In mice, a potential new treatment eradicates ovarian and colorectal cancer in days

A new experimental type of cancer treatment has shown impressive results in mice: eradicating advanced-stage ovarian and colorectal cancer in animals in as little as six days.

The new therapy has only been tested in mice so far, so let’s not get too excited just yet. However, early signs are promising and human clinical trials could be underway by the end of the year.

The treatment involves tiny ‘drug factory’ beads that are implanted in the body and deliver a continuous high dose of interleukin-2 (IL2) – a naturally occurring compound that appeals to white blood cells in the fight against cancer .

“We only administer once, but the pharmaceutical factories continue to manufacture the dose every day, where it is needed until the cancer is eliminated,” explains bioengineer Omid Veiseh of the ‘Rice University in Texas.

“Once we determined the right dose – the number of plants we needed – we were able to eradicate tumors in 100% of the animals with ovarian cancer and in seven out of eight animals with colorectal cancer.”

The bead-shaped “drug factories” manned by Amanda Nash (left) and Omid Veiseh. (Jeff Fitlow/Rice University)

Interleukin-2 is one of a group of immune system trigger proteins called cytokines. Although cytokines are already used in the treatment of melanoma cancer and renal cell carcinoma, the problem scientists face is getting the cytokines to effectively fight tumors while avoiding dangerously high levels of inflammation elsewhere in the body. body, causing dramatic side effects.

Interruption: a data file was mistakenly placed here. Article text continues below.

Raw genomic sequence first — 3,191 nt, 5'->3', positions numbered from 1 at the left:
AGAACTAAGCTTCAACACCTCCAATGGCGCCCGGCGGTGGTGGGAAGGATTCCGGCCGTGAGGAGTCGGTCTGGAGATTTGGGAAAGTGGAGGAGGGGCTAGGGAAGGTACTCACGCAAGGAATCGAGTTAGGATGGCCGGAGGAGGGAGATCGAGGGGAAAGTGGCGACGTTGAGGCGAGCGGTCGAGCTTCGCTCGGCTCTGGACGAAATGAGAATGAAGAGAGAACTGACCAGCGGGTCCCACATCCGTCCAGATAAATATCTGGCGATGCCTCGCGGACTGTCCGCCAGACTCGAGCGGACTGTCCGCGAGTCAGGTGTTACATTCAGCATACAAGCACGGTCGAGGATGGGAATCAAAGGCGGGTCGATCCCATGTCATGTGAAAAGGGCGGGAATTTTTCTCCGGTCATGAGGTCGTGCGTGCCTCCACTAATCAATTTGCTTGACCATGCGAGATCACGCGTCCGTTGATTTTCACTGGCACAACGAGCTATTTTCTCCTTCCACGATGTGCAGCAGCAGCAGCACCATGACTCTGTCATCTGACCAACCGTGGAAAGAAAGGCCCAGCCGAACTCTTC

In this study, the beads were placed in the peritoneum, a sac-like lining around the intestines, ovaries, and other abdominal organs. This allows drugs to specifically target cancer without adding bulk or weight to the body.

The dose of interleukin-2 given by these pharmaceutical factories would be too toxic if given by intravenous infusion, but here it works because the high concentrations are concentrated on the tumor. The concentration of the protein elsewhere in the body appears to be about 30 times lower than near the tumor, according to tests.

Each bead has an outer hydrogel cell that shields cytokine-producing cells, protecting them from attack. These pearls are recognized as foreign objects by the surrounding immune system, but not as immediate threats, allowing them to do their job. They can then be programmed to turn off automatically.

“We found safe and robust foreign body reactions that turned off cytokine flux from the capsules within 30 days,” says Veiseh. “We also showed that we could safely administer a second treatment if it became necessary at the clinic.”

Drug factory beads can potentially be adopted for cancers elsewhere in the body, as long as there is a lining where they could house them, and they could be modified to deliver different types of drugs, the researchers say. It is a flexible and innovative system.

Plus, the drugs used here have already been approved as safe for use in clinical trials, which should speed up the process. The final treatment should be minimally invasive and relatively simple to administer.

“In this study, we demonstrated that ‘drug factories’ enable regulated local delivery of interleukin-2 and tumor eradication in several mouse models, which is very exciting,” says Amir Jazaeri, Professor of Gynecologic Oncology and Reproductive Medicine at the University of Texas. “This provides a strong rationale for clinical trials.”

The research has been published in Scientists progress.

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